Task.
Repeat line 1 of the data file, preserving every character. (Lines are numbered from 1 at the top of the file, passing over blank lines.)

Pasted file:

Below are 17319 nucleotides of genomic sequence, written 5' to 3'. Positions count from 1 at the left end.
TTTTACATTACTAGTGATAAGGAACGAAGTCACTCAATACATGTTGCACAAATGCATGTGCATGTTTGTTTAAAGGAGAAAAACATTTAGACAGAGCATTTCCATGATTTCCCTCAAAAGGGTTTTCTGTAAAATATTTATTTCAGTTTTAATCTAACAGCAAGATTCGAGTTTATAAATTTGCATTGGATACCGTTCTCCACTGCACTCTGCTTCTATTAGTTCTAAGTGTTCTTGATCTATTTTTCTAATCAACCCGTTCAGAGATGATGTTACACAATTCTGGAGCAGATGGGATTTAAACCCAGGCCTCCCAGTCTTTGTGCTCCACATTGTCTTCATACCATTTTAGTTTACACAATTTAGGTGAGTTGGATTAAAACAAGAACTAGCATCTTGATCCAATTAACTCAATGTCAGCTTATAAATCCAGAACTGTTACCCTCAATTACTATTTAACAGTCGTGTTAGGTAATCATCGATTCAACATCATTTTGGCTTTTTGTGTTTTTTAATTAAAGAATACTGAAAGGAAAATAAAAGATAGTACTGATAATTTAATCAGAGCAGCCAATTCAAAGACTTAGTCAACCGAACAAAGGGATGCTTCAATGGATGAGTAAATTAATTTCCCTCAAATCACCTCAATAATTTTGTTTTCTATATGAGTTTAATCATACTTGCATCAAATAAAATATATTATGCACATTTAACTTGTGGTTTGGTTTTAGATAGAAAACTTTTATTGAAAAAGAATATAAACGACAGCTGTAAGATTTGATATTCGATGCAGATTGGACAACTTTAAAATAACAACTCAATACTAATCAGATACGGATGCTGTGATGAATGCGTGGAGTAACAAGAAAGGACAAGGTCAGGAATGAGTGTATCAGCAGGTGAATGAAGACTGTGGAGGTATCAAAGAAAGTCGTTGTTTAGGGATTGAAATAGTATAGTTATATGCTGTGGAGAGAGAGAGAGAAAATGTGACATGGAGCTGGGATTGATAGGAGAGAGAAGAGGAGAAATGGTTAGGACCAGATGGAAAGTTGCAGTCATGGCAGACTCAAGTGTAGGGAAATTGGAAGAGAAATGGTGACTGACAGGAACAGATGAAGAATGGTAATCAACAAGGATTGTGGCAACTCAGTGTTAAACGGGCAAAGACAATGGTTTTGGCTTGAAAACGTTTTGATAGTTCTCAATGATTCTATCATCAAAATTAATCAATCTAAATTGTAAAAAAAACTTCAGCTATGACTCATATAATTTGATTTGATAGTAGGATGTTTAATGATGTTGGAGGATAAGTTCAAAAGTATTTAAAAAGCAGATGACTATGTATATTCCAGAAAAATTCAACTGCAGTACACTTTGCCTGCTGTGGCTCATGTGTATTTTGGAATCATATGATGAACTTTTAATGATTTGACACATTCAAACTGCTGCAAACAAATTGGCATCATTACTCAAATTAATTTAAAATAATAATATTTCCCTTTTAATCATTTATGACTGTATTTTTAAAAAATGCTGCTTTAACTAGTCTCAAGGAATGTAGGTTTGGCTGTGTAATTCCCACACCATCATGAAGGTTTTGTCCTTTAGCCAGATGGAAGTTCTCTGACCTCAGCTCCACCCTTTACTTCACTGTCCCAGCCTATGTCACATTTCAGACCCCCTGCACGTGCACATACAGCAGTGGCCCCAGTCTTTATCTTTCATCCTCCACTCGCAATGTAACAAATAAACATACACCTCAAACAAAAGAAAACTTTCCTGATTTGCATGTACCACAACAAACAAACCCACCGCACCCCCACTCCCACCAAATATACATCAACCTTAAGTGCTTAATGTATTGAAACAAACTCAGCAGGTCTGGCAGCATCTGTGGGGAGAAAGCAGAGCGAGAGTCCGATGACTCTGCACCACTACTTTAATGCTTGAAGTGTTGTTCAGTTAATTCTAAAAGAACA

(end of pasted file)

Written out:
Below are 17319 nucleotides of genomic sequence, written 5' to 3'. Positions count from 1 at the left end.